Monday, March 15, 2010

The meaning of "Percent"

We need the concept of percent because we need a convenient way to measure the size (or amount) or one thing compared to another basic amount. For example, if you are selling apples and you want to know how well you did in a particular year, you need to measure your success compared to how much demand there was for apples in that year.
If the market had 100 people looking to buy apples and 30 of them picked your apples, your success was 30% of the market. If, however, there were 10,000 people looking to buy apples and only 30 of them bought yours, your success was only 0.3% - much lower, which means that there could be a problem with your apples or with the way you are selling them.
This shows that the number 30 (30 apples sold) is not significant by itself to measure performance. Performance is measured by percent - by how one amount is compared to another one (in this case, the amount of apples sold vs. the amount of people looking to buy apples).

Another example is if you are opening a business with a few partners and you want to divide the profits. Suppose you decide that the right way to divide the profits is 50%-25%-25%. Suppose one month you got paid $1000 - is this your fair share or not? The only way to know is to measure this compared to the overall profits in that month. If the profit was $2000 you got 50% which is your share, but if the profit was $10,000 then you deserve more. Again the significant number here is a numerical relation between one amount to the other.

Percent, mathematically, is a conversion of units of measurements. Knowing that you got 16/123 of the profit contains the exact same information as knowing that you got 13% of the profit, yet 16/123 is not an amount we can easily concretize in our head - not a number we can easily relate to. To make sense of it, we would need to see how it stands in relation to something more familiar, like one half, one third, a decimal number or a percent.
Is there something inherit about the base of 123 that makes it hard to measure things like 16/123? Not really. Had we measured percent with a base of 123, the number 16 would have been far easier to concretize (connect to an actual amount of objects in reality) than the corresponding amount (13, in this case) had the base been a 100.
The amount of 100 is easier to handle since we count in tens, but the main reason it is easier to grasp the meaning of 13/100 than 16/123 is because using 100 units as the whole is far more concretized for us - due to extensive use in daily life.

One can see this phenomenon by the need of Americans to convert kilometers to miles to get a sense of the distance and of Europeans to convert miles to kilometers for the same purpose.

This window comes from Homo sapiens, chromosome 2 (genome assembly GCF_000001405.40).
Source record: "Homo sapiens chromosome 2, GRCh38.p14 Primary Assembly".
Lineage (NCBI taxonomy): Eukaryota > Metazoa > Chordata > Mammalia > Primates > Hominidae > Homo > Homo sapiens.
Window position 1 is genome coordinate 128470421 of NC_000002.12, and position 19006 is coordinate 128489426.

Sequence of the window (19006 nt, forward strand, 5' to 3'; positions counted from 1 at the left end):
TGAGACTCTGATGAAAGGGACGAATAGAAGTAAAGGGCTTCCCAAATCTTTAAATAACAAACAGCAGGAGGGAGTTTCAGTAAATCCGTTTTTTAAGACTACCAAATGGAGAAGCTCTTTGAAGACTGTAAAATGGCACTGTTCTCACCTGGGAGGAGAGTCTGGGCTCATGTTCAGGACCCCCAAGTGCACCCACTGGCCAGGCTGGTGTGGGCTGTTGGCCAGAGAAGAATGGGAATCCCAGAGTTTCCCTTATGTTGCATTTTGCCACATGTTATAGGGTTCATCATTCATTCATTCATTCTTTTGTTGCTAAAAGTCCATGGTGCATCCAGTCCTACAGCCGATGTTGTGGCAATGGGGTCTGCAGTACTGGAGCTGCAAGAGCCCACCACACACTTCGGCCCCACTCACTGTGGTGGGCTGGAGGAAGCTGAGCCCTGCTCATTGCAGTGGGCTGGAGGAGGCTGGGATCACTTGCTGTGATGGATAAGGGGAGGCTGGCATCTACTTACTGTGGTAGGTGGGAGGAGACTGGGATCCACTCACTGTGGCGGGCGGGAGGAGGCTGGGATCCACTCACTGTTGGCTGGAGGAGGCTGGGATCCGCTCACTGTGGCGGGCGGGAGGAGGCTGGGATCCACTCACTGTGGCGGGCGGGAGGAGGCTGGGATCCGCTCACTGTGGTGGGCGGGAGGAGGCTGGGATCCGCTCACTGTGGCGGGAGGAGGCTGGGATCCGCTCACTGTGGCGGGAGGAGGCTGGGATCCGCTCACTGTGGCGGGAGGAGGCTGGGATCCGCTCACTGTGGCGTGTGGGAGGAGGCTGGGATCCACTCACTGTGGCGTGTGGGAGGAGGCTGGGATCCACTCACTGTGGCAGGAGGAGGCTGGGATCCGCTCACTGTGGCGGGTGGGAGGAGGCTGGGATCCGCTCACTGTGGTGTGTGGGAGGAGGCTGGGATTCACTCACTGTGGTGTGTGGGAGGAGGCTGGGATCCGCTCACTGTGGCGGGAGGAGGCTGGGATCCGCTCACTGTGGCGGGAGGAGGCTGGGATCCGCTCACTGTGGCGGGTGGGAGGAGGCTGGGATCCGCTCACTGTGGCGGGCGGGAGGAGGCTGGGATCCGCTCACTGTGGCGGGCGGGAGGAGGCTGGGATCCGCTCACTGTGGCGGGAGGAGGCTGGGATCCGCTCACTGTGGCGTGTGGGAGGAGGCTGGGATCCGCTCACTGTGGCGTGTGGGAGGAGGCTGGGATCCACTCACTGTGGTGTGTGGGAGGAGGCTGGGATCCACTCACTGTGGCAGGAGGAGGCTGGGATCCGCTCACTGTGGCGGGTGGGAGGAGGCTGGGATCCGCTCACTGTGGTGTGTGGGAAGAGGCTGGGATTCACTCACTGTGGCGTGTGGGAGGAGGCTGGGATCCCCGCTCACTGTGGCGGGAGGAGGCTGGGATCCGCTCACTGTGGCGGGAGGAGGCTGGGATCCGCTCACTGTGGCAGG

There is nothing special about the length of one kilometer or one mile except that one gets a sense of their length by repeatedly using those units and getting a sense of their physical meaning in reality.

When calculating what is the percent of something, what we do is to ask the following question: Given that we have X units from type Y - how many units would we have had we converted the measurement unit into one of a hundred?

For example, suppose we have 15 seconds out of a minute - the basic measurement unit is 1/60. Asking what percent 15 seconds are from one minute is the same as asking - if a minute were composed of 100 units of time, how many units would we have to take to equal the time duration of 15 seconds?

15             ?
__     =     __
60           100

The question mark is the percent (the percent 15 seconds are out of a whole minute).

So, in conclusion, percentage is a measurement of the size relation of one amount to another, represented in a unit base of 1/100 (in which the whole is 100 units).


  1. In my son's school, they teach fractions graphically. They might show a square piece of land, drawn on a grid, and three farmers have different portions. Then, they show why we call one farmer's portion "1/2" (for example).

    Make the grid more nitty-gritty and the student can be shown that this is "50/100".

    They oscillate from fractions to percents to decimals, till the students recognize they're all variations of the same underlying idea, expressed in different ways, as suits three slightly different purposes.

  2. Yeah, I've seen it (I am tutoring a 6th grader). It's a good method of teaching it.

    Except I think percent is the only number that represents a relation of sizes. A decimal can be used for the same purpose (when the whole is 1) but it is not designated for that purpose - it just represents an amount. 1.34 represents an amount, but 134% represents a relationship between one amount to another.

    Just an interesting side comment.

  3. Hey! I'd generally agree. :)

    Using percent, i.e., "per 100," helps us reduce the content we have to deal with: it gives us a common standard to relate to, instead of having to use halves sometimes, sixty-fourths others, fifths others, etc.

    And percent is efficient to use since it is based on a power of 10, as is our number system.



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